Book Review: The Superhumanities

Historical Precedents, Moral Objections, New Realities by Jeffrey J Kripal

Jeremy Zerby
2 min readMay 16, 2023

I read a lot of books like this. Explorations of an intellectual topic or a scholarly idea. Concepts primarily. And most of those books tend to be, rather than the author talking about their own ideas and thoughts on the topic, they tend to be criticisms and breakdowns of the positions and works of other people on the topic.

Jeffrey Kripal’s book, The Superhumanities, does that at times, but the majority of his time is spent discussing his own position on spirituality and the humanities and the inclusion of spirituality into the humanities, which he calls the Superhumanities.

The basis for his entire philosophy rests in the idea that humans are already superhuman, borrowing from Nietzsche and his idea of the Übermensch, or superman. If you are unfamiliar with Nietzsche, the basic idea he is speaking about is that there exists a type of human who can evolve past a traditional Christian morality and become the person who makes the rules.

According to Kripal, humans are already this, they have just been encourages to suppress or ignore those aspects of themselves. And our intellectuals have done the same. The humanities tends to ignore the spiritual in order to focus on the depressing and boring aspects of human history and development. So Kripal is arguing for a rebirth of the humanities that includes the reality of spiritual experience as a genuine piece of human history. He advocates throughout the pages of this book for the factual basis for human experience, including psychic abilities and ghostly encounters.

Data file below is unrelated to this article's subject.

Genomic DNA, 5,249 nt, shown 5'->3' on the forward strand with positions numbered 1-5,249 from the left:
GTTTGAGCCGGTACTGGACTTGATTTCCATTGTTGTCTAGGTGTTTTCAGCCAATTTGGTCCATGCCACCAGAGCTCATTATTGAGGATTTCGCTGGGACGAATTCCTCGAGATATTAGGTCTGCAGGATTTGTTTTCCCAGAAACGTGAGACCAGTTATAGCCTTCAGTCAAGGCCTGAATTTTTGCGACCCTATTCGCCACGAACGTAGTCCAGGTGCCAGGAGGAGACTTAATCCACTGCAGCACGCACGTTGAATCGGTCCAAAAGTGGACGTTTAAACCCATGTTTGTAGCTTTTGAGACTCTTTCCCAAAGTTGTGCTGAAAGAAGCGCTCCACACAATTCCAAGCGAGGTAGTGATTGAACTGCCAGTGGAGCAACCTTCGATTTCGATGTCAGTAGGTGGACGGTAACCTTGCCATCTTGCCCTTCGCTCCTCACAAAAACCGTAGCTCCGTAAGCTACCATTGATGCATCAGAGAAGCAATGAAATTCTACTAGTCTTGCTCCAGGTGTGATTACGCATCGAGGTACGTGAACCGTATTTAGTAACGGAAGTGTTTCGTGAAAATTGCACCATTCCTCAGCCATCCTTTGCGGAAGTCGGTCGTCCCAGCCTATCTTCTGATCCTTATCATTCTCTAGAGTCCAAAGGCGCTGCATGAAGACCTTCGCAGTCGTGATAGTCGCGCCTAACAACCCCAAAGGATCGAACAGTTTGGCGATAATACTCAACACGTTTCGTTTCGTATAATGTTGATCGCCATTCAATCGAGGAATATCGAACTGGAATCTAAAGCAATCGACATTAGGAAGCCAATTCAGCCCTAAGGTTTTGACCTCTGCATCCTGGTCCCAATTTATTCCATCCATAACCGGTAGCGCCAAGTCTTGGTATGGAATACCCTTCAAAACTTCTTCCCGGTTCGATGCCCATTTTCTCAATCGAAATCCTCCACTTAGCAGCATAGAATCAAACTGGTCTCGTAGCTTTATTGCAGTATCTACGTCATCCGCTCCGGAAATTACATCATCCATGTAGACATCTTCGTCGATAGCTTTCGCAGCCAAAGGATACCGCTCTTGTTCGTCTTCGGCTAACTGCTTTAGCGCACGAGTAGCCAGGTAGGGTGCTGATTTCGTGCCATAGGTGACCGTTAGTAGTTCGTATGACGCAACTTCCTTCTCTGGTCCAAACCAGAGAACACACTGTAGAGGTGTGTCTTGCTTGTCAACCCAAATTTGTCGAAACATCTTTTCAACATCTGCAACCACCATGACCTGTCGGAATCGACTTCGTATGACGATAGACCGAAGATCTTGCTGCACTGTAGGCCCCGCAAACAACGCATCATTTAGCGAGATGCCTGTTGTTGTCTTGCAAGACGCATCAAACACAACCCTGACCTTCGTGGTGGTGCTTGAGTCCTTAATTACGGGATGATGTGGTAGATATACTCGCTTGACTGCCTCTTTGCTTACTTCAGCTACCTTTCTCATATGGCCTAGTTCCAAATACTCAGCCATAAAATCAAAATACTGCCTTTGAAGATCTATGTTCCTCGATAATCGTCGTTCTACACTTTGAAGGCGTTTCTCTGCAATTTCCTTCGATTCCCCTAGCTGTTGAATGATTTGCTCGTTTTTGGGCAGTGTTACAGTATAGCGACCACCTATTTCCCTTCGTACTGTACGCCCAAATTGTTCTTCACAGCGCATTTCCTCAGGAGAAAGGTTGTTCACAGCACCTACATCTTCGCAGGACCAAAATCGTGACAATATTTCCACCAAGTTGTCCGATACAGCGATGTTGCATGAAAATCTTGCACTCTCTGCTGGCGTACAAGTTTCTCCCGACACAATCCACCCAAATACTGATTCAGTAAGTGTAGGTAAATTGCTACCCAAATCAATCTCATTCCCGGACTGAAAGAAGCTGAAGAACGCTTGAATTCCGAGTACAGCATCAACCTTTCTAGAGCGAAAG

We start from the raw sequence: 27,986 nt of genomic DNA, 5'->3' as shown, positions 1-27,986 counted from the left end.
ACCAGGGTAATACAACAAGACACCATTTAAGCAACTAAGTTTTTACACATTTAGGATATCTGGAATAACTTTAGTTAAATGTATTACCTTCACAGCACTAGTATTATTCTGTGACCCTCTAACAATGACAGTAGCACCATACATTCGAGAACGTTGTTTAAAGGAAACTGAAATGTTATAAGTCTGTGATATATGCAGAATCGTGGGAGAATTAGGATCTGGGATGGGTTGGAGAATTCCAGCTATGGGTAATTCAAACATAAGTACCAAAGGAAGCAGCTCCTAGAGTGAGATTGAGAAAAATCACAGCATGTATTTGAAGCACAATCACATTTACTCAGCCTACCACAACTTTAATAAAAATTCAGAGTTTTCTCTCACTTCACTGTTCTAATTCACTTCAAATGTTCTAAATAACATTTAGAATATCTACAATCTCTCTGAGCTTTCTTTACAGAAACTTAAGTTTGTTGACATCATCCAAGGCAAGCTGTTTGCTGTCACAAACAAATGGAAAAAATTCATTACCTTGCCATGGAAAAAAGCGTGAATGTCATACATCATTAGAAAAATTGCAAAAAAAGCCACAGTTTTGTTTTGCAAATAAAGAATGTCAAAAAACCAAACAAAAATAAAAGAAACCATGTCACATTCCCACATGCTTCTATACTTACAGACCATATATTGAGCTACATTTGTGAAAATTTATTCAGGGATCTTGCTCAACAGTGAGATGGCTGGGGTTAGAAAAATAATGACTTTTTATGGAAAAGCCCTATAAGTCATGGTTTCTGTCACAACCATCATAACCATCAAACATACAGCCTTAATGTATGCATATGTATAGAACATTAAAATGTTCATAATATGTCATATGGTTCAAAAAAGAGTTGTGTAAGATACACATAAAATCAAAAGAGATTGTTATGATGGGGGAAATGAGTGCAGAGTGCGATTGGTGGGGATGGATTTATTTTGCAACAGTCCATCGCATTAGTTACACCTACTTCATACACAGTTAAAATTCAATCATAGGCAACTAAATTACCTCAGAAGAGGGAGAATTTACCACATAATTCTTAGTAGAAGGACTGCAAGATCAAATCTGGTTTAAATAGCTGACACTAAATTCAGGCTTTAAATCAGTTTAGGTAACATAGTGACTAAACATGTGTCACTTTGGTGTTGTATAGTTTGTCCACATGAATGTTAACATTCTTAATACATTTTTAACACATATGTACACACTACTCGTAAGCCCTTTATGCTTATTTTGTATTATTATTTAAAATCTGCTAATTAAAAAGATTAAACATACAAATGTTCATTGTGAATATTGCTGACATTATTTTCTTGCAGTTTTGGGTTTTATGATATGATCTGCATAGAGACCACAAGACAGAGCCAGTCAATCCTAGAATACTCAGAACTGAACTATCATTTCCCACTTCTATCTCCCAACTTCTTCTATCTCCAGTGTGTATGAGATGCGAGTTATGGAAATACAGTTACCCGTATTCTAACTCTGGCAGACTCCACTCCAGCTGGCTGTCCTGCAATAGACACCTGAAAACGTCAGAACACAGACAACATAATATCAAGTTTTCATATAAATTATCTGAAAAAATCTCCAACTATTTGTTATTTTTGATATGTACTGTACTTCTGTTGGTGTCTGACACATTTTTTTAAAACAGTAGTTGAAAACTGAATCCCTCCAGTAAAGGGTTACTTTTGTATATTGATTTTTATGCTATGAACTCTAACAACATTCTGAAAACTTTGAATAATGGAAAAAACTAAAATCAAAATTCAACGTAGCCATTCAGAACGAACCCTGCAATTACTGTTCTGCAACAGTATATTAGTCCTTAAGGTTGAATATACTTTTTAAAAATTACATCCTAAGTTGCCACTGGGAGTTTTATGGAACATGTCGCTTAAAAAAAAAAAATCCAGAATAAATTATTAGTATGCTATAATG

These things have happened to people, so they have got to be real…somehow.

He even takes the time to look at authors and scientists who are traditionally talked about as atheists, such as William James and Nietzsche, both of whom embraced the reality of supernatural experience.

While the book is directed toward the educational community, there is a lot here that the layperson can learn from and should take into consideration, especially if you spend time interacting with the general public or those who might hold to different ideologies than you do.


Disclosure of Material Connection: I received this book free from the author and/or publisher through the Speakeasy blogging book review network. I was not required to write a positive review. The opinions I have expressed are my own. I am disclosing this in accordance with the Federal Trade Commission’s 16 CFR,Part 255.



Jeremy Zerby

Hermeneutics, religion, pop psychology, self-help, and culture. They are all connected, and I am here to explain how.